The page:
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Open & Closed Vowels in European Portuguese

Many learners find European Portuguese natives much more difficult to understand than Brazilians – mainly because when spoken, it sounds much more closed.

In some cases, there are even vowel sounds that are barely audible! (Make sure you already saw the Mystery of the Disappearing Sounds as an entertaining 2-minute introduction!)

In this 2nd of our 3 video lessons in this special series, we explore what we consider the most challenging aspect of European Portuguese comprehension: Open, medium and closed vowel sounds.

By mastering this lesson, you’ll not only better understand what European Portuguese natives are saying, but you’ll make your own accent sound a lot more authentic when you’re speaking Portuguese.

Important: We designed this video to be an ultimate resource that you can return to many times, regardless of your current level… so don’t expect to understand and master every single pronunciation rule after just viewing it the first time! Watch it all the way through the first time just to get the general idea, then return to the content in multiple study sessions, pausing and rewinding as necessary.

Download the PDF guide below for more suggestions on how to use this lesson. Use it to follow along with the video and refer back to later.

Open & Closed Vowels in European Portuguese (Cover)

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It’s Your Turn to Practice!

Use the interactive diagram below to listen to and practice all these vowel sounds! (Watch video for demonstration).
Note: Unfortunately, we needed to remove the recording functionality, but you can easily use a voice memo app or other solution to hear your own voice as your practice.

(Make sure to also check out the 1st lesson in this series:
5000 Words You Already Know)

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  • I´m portuguese and I’m learning polish. After seeing this video I realized how difficult it is to learn my mother tongue and I’ll stop complain about polish language. Adoro os vossos vídeos! Bom trabalho!

    • I am not sure… I am polish and I try to learn portuguese. But stii I think the vowells in Your language are not easy and it’s difficult for me to remebert and to catch when I should use medium or close vowells. Polish is much easier:)

    • As a ‘Polonesa’ learning portugues I think our languages have so much common, even in pronunciation. Good luck to everyone who makes an effort to learn either Polish or Portugues – parabéns a todos destemidos! 😉

  • What can one say except that this is just brilliant! It is the best explanation and tool there is for the language. Muito obrigado!

  • Genius!!! This is exactly what everyone who studies European Portuguese should know about its phonetics! The explanation is perfect! Thank you guys! You are an doing an excellent job!

  • I loved this lesson. I’m glad Joel brought up the ‘Obrigado’ example. If often sounds to my ear that when people in Lisbon say ‘Sim senhor’, it sounds like ‘Sim senhore’ (or sometimes like ‘Sim senhora’).

  • Very, very useful. Going to have to listen to it several times as there is so much in there. So glad I discovered you. Thanks.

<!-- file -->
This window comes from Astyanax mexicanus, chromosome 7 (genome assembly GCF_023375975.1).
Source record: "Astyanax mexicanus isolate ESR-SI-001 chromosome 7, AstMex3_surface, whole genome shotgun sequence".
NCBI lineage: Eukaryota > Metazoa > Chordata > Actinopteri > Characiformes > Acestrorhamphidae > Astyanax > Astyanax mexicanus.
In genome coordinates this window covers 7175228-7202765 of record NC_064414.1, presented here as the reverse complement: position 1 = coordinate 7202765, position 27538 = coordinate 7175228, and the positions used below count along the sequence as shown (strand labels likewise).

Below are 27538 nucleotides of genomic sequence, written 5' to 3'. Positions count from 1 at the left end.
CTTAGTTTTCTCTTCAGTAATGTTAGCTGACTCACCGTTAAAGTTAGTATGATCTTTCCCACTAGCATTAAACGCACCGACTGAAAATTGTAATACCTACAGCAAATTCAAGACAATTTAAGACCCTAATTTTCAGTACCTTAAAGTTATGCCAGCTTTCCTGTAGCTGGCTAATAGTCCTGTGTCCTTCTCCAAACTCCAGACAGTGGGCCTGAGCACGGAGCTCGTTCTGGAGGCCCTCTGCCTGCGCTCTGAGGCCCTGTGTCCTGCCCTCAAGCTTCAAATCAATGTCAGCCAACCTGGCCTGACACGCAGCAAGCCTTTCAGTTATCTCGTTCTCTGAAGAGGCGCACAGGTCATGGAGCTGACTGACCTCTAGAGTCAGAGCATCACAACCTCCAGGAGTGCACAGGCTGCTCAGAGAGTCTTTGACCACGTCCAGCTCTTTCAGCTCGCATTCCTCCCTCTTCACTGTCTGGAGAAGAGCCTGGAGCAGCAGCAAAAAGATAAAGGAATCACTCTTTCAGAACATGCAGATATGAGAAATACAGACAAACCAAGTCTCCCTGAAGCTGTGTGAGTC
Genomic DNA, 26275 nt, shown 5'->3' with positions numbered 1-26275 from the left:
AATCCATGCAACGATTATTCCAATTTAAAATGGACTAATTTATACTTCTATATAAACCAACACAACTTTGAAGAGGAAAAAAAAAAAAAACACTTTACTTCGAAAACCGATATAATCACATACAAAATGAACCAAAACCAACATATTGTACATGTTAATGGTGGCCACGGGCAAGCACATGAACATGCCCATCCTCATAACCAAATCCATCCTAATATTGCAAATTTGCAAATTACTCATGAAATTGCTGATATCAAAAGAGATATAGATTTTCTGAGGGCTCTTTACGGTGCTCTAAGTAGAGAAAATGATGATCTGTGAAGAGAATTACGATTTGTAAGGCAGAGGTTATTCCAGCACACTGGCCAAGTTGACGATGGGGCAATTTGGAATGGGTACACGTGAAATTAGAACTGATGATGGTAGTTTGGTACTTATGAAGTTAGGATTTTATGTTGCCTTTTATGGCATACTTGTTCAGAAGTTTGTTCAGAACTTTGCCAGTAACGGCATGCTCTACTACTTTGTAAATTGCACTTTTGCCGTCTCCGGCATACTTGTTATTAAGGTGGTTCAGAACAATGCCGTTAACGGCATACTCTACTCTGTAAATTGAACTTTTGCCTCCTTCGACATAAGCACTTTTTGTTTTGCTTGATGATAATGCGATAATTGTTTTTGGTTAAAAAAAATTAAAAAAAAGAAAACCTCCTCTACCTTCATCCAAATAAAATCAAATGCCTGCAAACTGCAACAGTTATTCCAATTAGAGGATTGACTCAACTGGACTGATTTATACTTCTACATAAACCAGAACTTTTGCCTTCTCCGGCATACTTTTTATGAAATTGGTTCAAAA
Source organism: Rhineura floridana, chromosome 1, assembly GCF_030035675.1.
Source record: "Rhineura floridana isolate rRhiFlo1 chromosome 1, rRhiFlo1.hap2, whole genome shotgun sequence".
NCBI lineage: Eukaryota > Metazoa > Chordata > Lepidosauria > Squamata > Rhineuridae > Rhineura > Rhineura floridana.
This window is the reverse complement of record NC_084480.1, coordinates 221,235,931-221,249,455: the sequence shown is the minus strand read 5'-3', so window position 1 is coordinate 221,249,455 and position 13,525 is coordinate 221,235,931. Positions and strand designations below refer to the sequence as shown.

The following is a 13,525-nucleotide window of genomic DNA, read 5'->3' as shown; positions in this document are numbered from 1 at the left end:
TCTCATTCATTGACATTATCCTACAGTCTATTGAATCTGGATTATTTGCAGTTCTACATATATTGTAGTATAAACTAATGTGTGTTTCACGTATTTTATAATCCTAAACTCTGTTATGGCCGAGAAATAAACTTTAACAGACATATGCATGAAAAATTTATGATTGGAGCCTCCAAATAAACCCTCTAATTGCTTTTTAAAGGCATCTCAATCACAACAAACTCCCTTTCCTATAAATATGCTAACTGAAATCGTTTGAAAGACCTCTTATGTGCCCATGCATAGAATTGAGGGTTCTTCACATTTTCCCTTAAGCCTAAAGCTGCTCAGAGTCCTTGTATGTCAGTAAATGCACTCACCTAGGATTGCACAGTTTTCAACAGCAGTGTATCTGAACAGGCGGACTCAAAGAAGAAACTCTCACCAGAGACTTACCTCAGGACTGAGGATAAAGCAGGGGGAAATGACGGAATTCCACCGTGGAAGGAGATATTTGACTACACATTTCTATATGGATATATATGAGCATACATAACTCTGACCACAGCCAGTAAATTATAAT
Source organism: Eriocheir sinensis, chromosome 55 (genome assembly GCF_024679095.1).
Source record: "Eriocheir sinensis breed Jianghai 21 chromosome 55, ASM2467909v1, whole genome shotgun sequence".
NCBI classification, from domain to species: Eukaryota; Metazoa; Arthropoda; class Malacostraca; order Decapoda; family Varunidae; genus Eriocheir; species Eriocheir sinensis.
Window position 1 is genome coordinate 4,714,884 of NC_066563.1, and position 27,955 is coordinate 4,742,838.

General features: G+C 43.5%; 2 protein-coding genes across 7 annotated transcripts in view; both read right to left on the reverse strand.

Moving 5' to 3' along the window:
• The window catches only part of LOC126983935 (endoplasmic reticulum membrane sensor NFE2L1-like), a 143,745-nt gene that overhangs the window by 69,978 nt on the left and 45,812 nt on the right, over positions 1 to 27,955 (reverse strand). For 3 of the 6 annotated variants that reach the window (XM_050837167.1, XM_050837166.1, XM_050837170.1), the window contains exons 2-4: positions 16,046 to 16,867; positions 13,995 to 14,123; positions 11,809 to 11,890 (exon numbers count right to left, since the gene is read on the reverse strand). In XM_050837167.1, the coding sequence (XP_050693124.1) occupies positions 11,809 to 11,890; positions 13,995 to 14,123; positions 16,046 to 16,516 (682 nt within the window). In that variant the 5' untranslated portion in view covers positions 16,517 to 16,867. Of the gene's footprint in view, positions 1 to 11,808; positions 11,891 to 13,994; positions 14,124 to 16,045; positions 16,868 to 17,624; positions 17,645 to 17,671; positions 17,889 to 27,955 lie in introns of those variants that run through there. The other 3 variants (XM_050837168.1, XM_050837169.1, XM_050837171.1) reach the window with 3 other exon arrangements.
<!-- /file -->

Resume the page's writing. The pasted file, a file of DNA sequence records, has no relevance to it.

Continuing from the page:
• This is absolutely great….but it’s so SCARY….. PLEASE DO NOT SHOW THIS TO BEGINNERS. You may scare off lots of people who start learning Portuguese. It’s absolute must for mid-beginners, intermediates, advanced folks. NOT FOR EARLY BEGINNERS

    • Andrew, thanks for the comment and you’re absolutely right about this being challenging for complete beginners. We worked hard to make it as complete of a resource as possible to be an invaluable tool for the community in the long term for as many learners as possible. Our hope is that if beginners watch it, it would serve as an overview so they can have a head start and look out for these things as they progress, then return to the concepts later over time when they’re ready. It will depend on their attitude going into it – if a beginner goes in with a curious approach, accepting that they won’t understand everything at this stage, then we hope they will still get a lot out of this. I would have loved to have had this information earlier on in my studies just so I could have been aware that these different sounds exist. So fingers crossed we will empower more beginners than we will scare away… time will tell. Thanks again 🙂

      • Joel. Agree 100% 🙂 Your podcast and website are the best teaching tools on the web for European Portuguese. Thanks again!

      • I’m a beginning, and while this is terrifying, it’s also incredibly useful. Because it demystifies something: All those sounds I’m hearing aren’t arbritary. Because my ear isn’t trained yet, I really can’t tell the difference between most of these sounds, and it seems like Rui is arbitrarily pronouncing things differently all the time. But this video shows that he is actually making a lot of different sounds that my ear just can’t hear yet. So once my ear is trained, I’ll be able to distinguish it. So rather than scaring me away, it’s making realize that I just need to have patience. It’s not like Japanese, for example (which I’ve studied for many many years), which has very simple and unchanging sounds. Yet the Japanese grammar is incredibly complex. Portuguese sounds are incredibly complex, but the grammar is very simple. But thankfully we also have Joel, and because Joel still speaks with something of a Canadian accent, he is easier to understand. So when I listen to Joel, I gain more confidence. When I listen to Rui, I gain more sophistication. So it’s a fantastic tag-team that most language studios don’t have!